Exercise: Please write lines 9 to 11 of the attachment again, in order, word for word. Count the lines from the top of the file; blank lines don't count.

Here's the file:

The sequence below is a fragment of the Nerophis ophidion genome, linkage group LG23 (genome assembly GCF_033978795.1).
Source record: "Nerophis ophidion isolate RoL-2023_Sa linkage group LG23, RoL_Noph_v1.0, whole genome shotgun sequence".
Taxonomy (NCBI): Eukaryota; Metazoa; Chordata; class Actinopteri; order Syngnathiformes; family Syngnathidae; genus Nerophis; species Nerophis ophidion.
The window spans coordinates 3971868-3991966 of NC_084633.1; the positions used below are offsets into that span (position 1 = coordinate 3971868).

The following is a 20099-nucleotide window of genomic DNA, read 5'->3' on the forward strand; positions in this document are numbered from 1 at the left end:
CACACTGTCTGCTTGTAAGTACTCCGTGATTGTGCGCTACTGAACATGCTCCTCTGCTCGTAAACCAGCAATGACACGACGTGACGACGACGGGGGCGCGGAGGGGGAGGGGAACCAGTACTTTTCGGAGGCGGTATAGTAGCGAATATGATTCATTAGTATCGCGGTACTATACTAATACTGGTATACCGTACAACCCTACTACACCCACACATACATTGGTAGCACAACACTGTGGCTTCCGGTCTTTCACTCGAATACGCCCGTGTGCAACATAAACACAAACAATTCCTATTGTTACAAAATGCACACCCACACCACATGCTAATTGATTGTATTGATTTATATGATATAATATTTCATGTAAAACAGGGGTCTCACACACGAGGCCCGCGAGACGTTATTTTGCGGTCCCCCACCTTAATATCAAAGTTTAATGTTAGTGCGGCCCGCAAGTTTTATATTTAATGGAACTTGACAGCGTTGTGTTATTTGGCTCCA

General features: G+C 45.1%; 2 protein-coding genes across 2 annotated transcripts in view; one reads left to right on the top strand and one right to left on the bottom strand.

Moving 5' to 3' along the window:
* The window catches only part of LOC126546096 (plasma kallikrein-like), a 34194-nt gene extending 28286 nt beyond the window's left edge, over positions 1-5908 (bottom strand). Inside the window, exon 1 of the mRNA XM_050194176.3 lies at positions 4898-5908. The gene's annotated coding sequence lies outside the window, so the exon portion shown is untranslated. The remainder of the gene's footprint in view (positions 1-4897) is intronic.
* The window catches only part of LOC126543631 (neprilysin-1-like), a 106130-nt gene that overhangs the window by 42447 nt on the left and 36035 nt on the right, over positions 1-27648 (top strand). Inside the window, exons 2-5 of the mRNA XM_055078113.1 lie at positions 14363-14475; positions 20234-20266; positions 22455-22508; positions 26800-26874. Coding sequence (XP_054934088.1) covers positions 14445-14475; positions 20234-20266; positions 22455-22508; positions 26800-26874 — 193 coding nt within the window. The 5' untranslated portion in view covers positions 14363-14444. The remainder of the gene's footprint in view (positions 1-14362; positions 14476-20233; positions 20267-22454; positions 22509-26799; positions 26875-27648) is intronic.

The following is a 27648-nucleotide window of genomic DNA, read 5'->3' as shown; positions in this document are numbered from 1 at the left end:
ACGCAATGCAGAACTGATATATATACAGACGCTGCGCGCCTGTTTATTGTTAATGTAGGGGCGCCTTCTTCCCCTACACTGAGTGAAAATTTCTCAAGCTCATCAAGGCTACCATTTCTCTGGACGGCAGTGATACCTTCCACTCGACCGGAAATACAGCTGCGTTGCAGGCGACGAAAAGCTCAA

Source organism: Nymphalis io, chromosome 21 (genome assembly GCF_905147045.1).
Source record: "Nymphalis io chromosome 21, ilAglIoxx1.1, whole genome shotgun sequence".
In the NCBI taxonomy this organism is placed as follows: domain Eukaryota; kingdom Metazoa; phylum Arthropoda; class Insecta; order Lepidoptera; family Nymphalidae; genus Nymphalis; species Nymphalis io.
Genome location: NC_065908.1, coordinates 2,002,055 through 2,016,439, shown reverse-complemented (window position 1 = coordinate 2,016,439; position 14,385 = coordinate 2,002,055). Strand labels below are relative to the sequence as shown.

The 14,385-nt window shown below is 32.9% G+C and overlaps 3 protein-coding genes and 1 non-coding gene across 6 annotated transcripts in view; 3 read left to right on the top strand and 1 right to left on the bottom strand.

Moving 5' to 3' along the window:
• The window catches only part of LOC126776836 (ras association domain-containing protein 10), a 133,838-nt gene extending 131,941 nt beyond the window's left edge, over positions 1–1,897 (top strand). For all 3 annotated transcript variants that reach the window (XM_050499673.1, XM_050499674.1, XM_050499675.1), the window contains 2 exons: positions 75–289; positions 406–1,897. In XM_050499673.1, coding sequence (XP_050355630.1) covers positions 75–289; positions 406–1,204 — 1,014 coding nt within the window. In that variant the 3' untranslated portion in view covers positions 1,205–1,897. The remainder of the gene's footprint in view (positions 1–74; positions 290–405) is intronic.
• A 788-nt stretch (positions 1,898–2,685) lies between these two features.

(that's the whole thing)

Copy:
* The window catches only part of LOC126546096 (plasma kallikrein-like), a 34194-nt gene extending 28286 nt beyond the window's left edge, over positions 1-5908 (bottom strand). Inside the window, exon 1 of the mRNA XM_050194176.3 lies at positions 4898-5908. The gene's annotated coding sequence lies outside the window, so the exon portion shown is untranslated. The remainder of the gene's footprint in view (positions 1-4897) is intronic.
* The window catches only part of LOC126543631 (neprilysin-1-like), a 106130-nt gene that overhangs the window by 42447 nt on the left and 36035 nt on the right, over positions 1-27648 (top strand). Inside the window, exons 2-5 of the mRNA XM_055078113.1 lie at positions 14363-14475; positions 20234-20266; positions 22455-22508; positions 26800-26874. Coding sequence (XP_054934088.1) covers positions 14445-14475; positions 20234-20266; positions 22455-22508; positions 26800-26874 — 193 coding nt within the window. The 5' untranslated portion in view covers positions 14363-14444. The remainder of the gene's footprint in view (positions 1-14362; positions 14476-20233; positions 20267-22454; positions 22509-26799; positions 26875-27648) is intronic.

The following is a 27648-nucleotide window of genomic DNA, read 5'->3' as shown; positions in this document are numbered from 1 at the left end: